The leader of Syria's new opposition coalition urged European states on Tuesday to recognize it as the legitimate government, enabling it to buy the weapons it needs to overthrow President Bashar al-Assad.
Britain and France appeared to set further conditions, notably that it first rally support inside the country, before they grant full recognition to the Syrian National Coalition. And, like the United States, Europeans are still reluctant to arm rebel forces which include anti-Western Islamist militants.
Western caution, and an Arab League endorsement that stopped short of full recognition, indicate that the coalition forged with such difficulty in Qatar two days ago may yet find it hard to win wholehearted support, even from its allies.
Speaking to Reuters by telephone as Arab and European ministers met to discuss Syria at the Arab League in Cairo, Mouaz Alkhatib, the Damascus preacher elected unopposed on Sunday to lead the new group, asked for diplomatic backing.
"I request European states to grant political recognition to the coalition as the legitimate representative of the Syrian people and to give it financial support," he said.
"When we get political recognition, this will allow the coalition to act as a government and hence acquire weapons and this will solve our problems," Alkhatib added.
France's defense minister and Britain's foreign minister both said that forming the new group under Alkhatib, a moderate noted for his embrace of Syria's religious and ethnic minorities, was an important milestone but not sufficient for full recognition as a government-in-waiting.
So far, concerted action on Syria has been thwarted by divisions within the opposition, as well as by big power rivalries and a regional divide between Sunni Muslim foes of Assad and his Shi'ite allies in Iran and Lebanon.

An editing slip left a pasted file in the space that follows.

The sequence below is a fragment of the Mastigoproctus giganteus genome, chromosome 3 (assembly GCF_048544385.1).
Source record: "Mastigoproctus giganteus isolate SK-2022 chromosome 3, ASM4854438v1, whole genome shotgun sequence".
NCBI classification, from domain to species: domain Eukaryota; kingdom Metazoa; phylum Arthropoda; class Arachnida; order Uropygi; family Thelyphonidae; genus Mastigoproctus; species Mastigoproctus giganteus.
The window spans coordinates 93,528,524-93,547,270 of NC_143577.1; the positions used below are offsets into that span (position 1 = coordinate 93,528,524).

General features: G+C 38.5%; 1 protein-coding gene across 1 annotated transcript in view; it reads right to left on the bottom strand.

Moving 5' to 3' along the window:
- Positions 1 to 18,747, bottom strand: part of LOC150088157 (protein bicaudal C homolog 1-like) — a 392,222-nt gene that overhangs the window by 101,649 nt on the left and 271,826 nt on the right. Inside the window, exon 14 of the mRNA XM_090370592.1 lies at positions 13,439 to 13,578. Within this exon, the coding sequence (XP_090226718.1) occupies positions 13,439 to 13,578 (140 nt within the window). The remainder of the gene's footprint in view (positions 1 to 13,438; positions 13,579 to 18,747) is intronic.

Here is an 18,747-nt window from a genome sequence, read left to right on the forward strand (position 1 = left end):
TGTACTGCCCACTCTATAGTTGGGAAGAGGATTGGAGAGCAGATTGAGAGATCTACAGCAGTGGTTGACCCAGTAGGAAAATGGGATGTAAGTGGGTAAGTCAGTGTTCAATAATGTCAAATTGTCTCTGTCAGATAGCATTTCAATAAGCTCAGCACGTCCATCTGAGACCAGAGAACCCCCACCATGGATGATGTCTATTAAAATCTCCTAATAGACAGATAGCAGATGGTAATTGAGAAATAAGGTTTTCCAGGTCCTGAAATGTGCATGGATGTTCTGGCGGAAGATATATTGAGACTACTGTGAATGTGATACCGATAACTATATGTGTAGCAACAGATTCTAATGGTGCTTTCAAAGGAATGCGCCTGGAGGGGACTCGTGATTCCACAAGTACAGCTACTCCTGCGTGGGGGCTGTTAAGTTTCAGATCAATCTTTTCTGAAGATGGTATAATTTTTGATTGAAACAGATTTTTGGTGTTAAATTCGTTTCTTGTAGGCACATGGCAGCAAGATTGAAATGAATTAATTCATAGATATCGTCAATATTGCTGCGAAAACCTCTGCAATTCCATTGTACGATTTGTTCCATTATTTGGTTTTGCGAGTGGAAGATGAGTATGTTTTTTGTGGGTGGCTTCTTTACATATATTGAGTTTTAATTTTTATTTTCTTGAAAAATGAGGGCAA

Russia and China, which have lent Assad diplomatic support since the uprising erupted in March last year, have shown no sign of warming towards his Western- and Arab-backed opponents.
Lebanese analyst Nadim Shehadi said Western conditions were just as great an obstacle to resolving the Syria crisis.
Where once the United States sought to convince Iraqis and Afghans that U.S. military intervention was for their own good, now Syrians seeking democracy and freedom were trying to persuade a reluctant Washington to act, he said.
"The U.S. is playing hard to get," he said. "It's like you have to pass a test to show you are united, have leadership, are not Islamist jihadists ... and the U.S. is still hesitant as though you have to 'deserve' all that before they intervene."
Cajoled by Qatar and the United States, the ineffectual Syrian National Council, previously the main opposition body based abroad, agreed to join a wider coalition on Sunday.
But French Defence Minister Jean-Yves Le Drian said the new body still needed to unite armed rebel factions within Syria under its umbrella to earn full recognition.
"What happened in Doha is a step forward," he told reporters in Paris. "It is still not sufficient to constitute a provisional government that can be recognized internationally."